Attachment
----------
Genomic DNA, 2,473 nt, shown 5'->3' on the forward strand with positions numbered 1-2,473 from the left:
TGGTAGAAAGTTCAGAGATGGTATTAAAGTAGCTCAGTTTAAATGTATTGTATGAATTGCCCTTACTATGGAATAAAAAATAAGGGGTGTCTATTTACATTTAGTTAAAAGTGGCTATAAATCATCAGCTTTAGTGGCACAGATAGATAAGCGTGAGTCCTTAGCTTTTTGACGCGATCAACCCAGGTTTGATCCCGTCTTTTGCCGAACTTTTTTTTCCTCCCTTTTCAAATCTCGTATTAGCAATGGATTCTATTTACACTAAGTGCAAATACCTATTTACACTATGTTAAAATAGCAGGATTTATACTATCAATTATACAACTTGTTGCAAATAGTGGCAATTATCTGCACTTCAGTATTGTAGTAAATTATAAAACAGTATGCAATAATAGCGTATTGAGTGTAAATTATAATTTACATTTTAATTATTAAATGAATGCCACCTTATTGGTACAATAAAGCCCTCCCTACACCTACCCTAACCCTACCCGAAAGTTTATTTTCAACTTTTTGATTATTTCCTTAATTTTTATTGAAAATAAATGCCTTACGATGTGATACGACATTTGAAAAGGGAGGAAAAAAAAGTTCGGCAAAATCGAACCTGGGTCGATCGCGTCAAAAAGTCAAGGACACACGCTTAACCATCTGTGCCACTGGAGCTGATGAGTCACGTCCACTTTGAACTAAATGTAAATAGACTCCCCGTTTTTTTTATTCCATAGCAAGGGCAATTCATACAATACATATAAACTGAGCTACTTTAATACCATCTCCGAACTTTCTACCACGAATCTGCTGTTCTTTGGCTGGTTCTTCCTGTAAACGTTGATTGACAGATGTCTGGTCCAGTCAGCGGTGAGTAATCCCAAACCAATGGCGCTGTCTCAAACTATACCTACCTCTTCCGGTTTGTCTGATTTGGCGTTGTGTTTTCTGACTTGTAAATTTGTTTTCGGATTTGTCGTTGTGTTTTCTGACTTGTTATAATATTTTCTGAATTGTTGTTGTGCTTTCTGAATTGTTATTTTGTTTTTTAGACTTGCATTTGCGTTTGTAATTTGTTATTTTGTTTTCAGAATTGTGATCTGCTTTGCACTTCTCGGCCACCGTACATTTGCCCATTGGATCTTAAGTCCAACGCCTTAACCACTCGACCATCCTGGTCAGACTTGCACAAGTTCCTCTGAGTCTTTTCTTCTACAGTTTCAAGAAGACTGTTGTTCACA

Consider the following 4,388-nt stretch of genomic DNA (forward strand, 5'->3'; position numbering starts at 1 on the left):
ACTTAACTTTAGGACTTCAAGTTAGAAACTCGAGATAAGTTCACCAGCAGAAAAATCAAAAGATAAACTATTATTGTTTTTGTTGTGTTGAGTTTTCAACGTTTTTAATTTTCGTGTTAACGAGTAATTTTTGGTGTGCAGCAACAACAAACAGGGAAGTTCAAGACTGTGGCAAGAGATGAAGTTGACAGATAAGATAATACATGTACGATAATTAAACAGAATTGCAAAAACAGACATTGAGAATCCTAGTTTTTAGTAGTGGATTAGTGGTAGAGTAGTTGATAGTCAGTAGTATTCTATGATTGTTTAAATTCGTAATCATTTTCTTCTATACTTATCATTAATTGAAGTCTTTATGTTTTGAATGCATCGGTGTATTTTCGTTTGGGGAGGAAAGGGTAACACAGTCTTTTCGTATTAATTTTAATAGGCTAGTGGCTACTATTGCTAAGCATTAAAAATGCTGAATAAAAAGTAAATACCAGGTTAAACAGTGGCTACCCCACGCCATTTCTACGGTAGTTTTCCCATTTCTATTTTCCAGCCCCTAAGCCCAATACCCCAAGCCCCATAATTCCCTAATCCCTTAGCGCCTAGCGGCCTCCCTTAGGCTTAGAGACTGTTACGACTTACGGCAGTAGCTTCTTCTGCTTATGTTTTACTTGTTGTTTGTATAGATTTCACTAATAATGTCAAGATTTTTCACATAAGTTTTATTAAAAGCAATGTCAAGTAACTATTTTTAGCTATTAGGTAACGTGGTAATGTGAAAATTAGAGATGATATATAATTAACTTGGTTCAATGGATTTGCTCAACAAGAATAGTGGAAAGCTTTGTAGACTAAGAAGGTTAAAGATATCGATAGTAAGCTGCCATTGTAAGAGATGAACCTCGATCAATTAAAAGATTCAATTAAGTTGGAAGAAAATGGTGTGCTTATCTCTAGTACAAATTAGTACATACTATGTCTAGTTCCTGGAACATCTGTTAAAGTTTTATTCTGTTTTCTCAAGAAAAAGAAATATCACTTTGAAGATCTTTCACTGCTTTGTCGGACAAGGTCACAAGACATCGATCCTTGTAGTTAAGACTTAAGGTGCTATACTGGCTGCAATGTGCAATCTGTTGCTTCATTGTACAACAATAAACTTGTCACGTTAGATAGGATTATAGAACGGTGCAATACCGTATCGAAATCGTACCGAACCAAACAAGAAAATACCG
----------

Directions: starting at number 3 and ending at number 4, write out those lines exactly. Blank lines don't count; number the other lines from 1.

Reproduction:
Consider the following 4,388-nt stretch of genomic DNA (forward strand, 5'->3'; position numbering starts at 1 on the left):
ACTTAACTTTAGGACTTCAAGTTAGAAACTCGAGATAAGTTCACCAGCAGAAAAATCAAAAGATAAACTATTATTGTTTTTGTTGTGTTGAGTTTTCAACGTTTTTAATTTTCGTGTTAACGAGTAATTTTTGGTGTGCAGCAACAACAAACAGGGAAGTTCAAGACTGTGGCAAGAGATGAAGTTGACAGATAAGATAATACATGTACGATAATTAAACAGAATTGCAAAAACAGACATTGAGAATCCTAGTTTTTAGTAGTGGATTAGTGGTAGAGTAGTTGATAGTCAGTAGTATTCTATGATTGTTTAAATTCGTAATCATTTTCTTCTATACTTATCATTAATTGAAGTCTTTATGTTTTGAATGCATCGGTGTATTTTCGTTTGGGGAGGAAAGGGTAACACAGTCTTTTCGTATTAATTTTAATAGGCTAGTGGCTACTATTGCTAAGCATTAAAAATGCTGAATAAAAAGTAAATACCAGGTTAAACAGTGGCTACCCCACGCCATTTCTACGGTAGTTTTCCCATTTCTATTTTCCAGCCCCTAAGCCCAATACCCCAAGCCCCATAATTCCCTAATCCCTTAGCGCCTAGCGGCCTCCCTTAGGCTTAGAGACTGTTACGACTTACGGCAGTAGCTTCTTCTGCTTATGTTTTACTTGTTGTTTGTATAGATTTCACTAATAATGTCAAGATTTTTCACATAAGTTTTATTAAAAGCAATGTCAAGTAACTATTTTTAGCTATTAGGTAACGTGGTAATGTGAAAATTAGAGATGATATATAATTAACTTGGTTCAATGGATTTGCTCAACAAGAATAGTGGAAAGCTTTGTAGACTAAGAAGGTTAAAGATATCGATAGTAAGCTGCCATTGTAAGAGATGAACCTCGATCAATTAAAAGATTCAATTAAGTTGGAAGAAAATGGTGTGCTTATCTCTAGTACAAATTAGTACATACTATGTCTAGTTCCTGGAACATCTGTTAAAGTTTTATTCTGTTTTCTCAAGAAAAAGAAATATCACTTTGAAGATCTTTCACTGCTTTGTCGGACAAGGTCACAAGACATCGATCCTTGTAGTTAAGACTTAAGGTGCTATACTGGCTGCAATGTGCAATCTGTTGCTTCATTGTACAACAATAAACTTGTCACGTTAGATAGGATTATAGAACGGTGCAATACCGTATCGAAATCGTACCGAACCAAACAAGAAAATACCG